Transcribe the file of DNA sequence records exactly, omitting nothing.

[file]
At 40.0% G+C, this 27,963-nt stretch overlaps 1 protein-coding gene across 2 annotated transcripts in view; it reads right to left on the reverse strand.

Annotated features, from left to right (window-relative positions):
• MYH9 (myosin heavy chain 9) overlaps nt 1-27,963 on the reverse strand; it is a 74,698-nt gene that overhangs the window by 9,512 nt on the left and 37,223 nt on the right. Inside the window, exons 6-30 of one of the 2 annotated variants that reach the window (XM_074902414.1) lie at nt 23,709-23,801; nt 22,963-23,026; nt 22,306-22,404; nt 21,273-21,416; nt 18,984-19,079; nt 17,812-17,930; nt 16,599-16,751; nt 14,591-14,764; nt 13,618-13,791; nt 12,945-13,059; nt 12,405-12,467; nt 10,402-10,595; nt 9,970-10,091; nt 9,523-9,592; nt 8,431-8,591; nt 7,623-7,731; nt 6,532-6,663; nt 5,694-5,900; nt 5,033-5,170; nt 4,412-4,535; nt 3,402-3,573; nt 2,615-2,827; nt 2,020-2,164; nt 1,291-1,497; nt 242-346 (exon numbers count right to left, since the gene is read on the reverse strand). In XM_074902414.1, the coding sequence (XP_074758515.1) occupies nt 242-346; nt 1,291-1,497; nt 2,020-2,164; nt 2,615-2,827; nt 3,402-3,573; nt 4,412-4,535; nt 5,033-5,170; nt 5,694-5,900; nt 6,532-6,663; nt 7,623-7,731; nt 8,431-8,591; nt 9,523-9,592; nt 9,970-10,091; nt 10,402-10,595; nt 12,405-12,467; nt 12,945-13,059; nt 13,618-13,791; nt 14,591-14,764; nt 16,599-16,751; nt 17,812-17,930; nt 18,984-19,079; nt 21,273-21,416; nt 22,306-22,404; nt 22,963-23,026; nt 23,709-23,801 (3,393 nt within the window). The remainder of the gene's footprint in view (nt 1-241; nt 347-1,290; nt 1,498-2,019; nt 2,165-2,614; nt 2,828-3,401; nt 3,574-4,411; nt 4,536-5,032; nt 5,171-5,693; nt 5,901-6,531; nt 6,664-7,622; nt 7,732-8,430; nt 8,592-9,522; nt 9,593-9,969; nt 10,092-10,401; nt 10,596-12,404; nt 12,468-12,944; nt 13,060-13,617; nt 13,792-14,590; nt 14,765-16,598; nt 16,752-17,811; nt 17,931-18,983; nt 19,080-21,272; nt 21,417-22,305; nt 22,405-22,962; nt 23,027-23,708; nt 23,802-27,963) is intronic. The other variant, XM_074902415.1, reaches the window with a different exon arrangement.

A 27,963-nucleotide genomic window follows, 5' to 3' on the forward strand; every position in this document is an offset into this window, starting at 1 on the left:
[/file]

At 40.0% G+C, this 27,963-nt stretch overlaps 1 protein-coding gene across 2 annotated transcripts in view; it reads right to left on the reverse strand.

Annotated features, from left to right (window-relative positions):
• MYH9 (myosin heavy chain 9) overlaps nt 1-27,963 on the reverse strand; it is a 74,698-nt gene that overhangs the window by 9,512 nt on the left and 37,223 nt on the right. Inside the window, exons 6-30 of one of the 2 annotated variants that reach the window (XM_074902414.1) lie at nt 23,709-23,801; nt 22,963-23,026; nt 22,306-22,404; nt 21,273-21,416; nt 18,984-19,079; nt 17,812-17,930; nt 16,599-16,751; nt 14,591-14,764; nt 13,618-13,791; nt 12,945-13,059; nt 12,405-12,467; nt 10,402-10,595; nt 9,970-10,091; nt 9,523-9,592; nt 8,431-8,591; nt 7,623-7,731; nt 6,532-6,663; nt 5,694-5,900; nt 5,033-5,170; nt 4,412-4,535; nt 3,402-3,573; nt 2,615-2,827; nt 2,020-2,164; nt 1,291-1,497; nt 242-346 (exon numbers count right to left, since the gene is read on the reverse strand). In XM_074902414.1, the coding sequence (XP_074758515.1) occupies nt 242-346; nt 1,291-1,497; nt 2,020-2,164; nt 2,615-2,827; nt 3,402-3,573; nt 4,412-4,535; nt 5,033-5,170; nt 5,694-5,900; nt 6,532-6,663; nt 7,623-7,731; nt 8,431-8,591; nt 9,523-9,592; nt 9,970-10,091; nt 10,402-10,595; nt 12,405-12,467; nt 12,945-13,059; nt 13,618-13,791; nt 14,591-14,764; nt 16,599-16,751; nt 17,812-17,930; nt 18,984-19,079; nt 21,273-21,416; nt 22,306-22,404; nt 22,963-23,026; nt 23,709-23,801 (3,393 nt within the window). The remainder of the gene's footprint in view (nt 1-241; nt 347-1,290; nt 1,498-2,019; nt 2,165-2,614; nt 2,828-3,401; nt 3,574-4,411; nt 4,536-5,032; nt 5,171-5,693; nt 5,901-6,531; nt 6,664-7,622; nt 7,732-8,430; nt 8,592-9,522; nt 9,593-9,969; nt 10,092-10,401; nt 10,596-12,404; nt 12,468-12,944; nt 13,060-13,617; nt 13,792-14,590; nt 14,765-16,598; nt 16,752-17,811; nt 17,931-18,983; nt 19,080-21,272; nt 21,417-22,305; nt 22,405-22,962; nt 23,027-23,708; nt 23,802-27,963) is intronic. The other variant, XM_074902415.1, reaches the window with a different exon arrangement.

A 27,963-nucleotide genomic window follows, 5' to 3' on the forward strand; every position in this document is an offset into this window, starting at 1 on the left: